New tour operator accredited bodies set to emerge

New tour operator accredited bodies set to emerge

New Atol accredited bodies are set to emerge for small tour operators, according to the CAA’s head of consumer protection group David Moesli (pictured).

He told delegates at yesterday’s McIntyre Hudson and Barclays annual travel seminar that at least two organisations are looking to set new tour operator accredited bodies up.

Moesli was speaking as the CAA unveiled its plans to shake up the Atol protection regime having decided to scrap plans to do away with Small Business Atols for smaller firms.

Currently there are seven accredited or umbrella bodies providing group protection for travel agents and taking the burden of regulation away from smaller firms.

Moesli said: “We have had some other organisations saying I think there may be an accredited body model that works for small tour operators as well.

“We are likely to see a few organisations come out with a model for small tour operators as an alternative to firms getting a full Atol themselves.

“What there will be is a lot of choice and people need to choose what’s the best way for them to come in [to Atol].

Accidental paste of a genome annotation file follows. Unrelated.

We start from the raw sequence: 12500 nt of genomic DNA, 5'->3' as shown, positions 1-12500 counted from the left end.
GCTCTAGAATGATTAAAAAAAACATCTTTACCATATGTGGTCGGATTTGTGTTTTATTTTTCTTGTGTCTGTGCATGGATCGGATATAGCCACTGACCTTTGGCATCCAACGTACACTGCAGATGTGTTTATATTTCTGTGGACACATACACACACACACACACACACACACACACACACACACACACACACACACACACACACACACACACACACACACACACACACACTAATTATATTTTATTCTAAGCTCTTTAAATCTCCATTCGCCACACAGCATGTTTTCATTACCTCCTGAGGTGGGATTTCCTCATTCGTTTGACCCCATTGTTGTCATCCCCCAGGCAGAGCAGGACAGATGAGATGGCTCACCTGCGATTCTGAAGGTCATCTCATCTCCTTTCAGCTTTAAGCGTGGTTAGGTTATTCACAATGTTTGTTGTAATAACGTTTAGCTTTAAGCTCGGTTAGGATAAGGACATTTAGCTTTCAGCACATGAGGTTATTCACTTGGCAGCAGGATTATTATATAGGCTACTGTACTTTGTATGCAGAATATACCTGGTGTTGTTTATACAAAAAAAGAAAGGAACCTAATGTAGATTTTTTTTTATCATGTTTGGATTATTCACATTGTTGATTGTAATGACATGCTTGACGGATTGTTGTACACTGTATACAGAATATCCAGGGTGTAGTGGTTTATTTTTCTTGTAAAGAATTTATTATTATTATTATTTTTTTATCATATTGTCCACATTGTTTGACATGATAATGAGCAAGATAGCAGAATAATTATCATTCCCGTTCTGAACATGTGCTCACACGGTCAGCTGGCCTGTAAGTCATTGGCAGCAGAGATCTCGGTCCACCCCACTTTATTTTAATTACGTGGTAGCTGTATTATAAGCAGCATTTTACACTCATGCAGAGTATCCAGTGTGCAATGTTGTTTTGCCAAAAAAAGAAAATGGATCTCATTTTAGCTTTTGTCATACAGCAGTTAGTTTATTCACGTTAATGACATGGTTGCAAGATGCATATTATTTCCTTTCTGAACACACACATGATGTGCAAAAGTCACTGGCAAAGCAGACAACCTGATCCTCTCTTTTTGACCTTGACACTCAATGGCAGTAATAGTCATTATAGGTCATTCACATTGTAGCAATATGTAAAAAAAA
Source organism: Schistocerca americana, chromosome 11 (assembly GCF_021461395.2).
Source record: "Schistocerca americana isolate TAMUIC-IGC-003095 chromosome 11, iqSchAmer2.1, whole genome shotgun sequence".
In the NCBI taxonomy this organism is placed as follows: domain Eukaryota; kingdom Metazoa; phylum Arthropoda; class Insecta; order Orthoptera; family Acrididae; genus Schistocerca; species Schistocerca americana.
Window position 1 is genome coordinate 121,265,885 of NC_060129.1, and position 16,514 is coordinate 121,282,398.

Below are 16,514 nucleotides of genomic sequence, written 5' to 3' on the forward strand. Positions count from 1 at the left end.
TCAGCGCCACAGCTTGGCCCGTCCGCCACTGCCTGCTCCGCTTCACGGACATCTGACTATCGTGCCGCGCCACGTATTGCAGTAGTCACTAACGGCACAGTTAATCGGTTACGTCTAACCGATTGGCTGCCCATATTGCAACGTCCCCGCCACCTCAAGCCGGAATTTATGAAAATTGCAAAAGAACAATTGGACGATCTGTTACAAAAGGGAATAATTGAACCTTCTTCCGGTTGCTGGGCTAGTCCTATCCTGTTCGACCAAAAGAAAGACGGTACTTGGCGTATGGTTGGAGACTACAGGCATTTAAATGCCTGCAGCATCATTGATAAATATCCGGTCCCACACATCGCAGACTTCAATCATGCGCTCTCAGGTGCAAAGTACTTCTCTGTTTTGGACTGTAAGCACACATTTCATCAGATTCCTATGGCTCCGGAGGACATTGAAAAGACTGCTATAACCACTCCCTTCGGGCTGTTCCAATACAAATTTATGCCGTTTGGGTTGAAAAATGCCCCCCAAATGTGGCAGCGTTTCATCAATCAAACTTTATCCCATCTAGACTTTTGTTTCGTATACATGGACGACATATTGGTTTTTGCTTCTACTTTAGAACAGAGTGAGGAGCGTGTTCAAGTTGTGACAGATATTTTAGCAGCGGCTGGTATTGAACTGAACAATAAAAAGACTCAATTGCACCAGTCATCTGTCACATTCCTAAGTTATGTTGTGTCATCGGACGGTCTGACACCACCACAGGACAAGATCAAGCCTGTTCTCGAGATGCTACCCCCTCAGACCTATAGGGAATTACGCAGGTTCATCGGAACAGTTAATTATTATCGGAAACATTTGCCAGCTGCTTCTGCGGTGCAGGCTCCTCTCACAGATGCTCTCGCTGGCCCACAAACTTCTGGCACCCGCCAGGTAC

Pressed on the likelihood of such a model emerging Moesli added: “One is in advanced discussions and is almost certainly going to launch something, the other is a bit more far away.”

Moesli described the Atol rebalancing announced yesterday as an example of better government regulation.

He said increasingly reporting and oversight will move online for the majority of Atol holders who toe the line allowing the CAA to direct resources to catching those that flout the rules.

He said this was why the regulator was proposing to bring in a new accreditation scheme for industry accountants, so that the quality of information it receives is improved.

“Even some larger companies have made errors along the way,” Moesli said. “If you are going to streamline the system you need someone at the other end – the accountant or consultant – that actually understands what they are doing.

“There just are not the resources at the moment to go out and chase all these people [who are breaking the rules] down. The majority of licence holders are very compliant.

“We do not really want to interfere with that and want to let them get on with running their businesses and have the regulatory bit be as simple as possible so we can then put our resources into the chasing then people who you think we should be chasing.”

Moesli was asked about the position of the Air Travel Trust Fund that backs Atol, and he said it was now £70 million in the black.

He was asked if this meant there might be a revision of the £2.50 per passenger APC contribution currently levied to replenish the fund.

However, he said the big unknown was the current Package Travel Directive reform currently going through Europe.

Moesli said there was a chance that the UK government’s response to that reform could see a different scheme to Atol being brought in.

He warned this is likely to be a long process and it was unlikely that there may not be any decision about APC levels before early 2017.

“The First World War ran for four years, I see this taking as long as the first war.”


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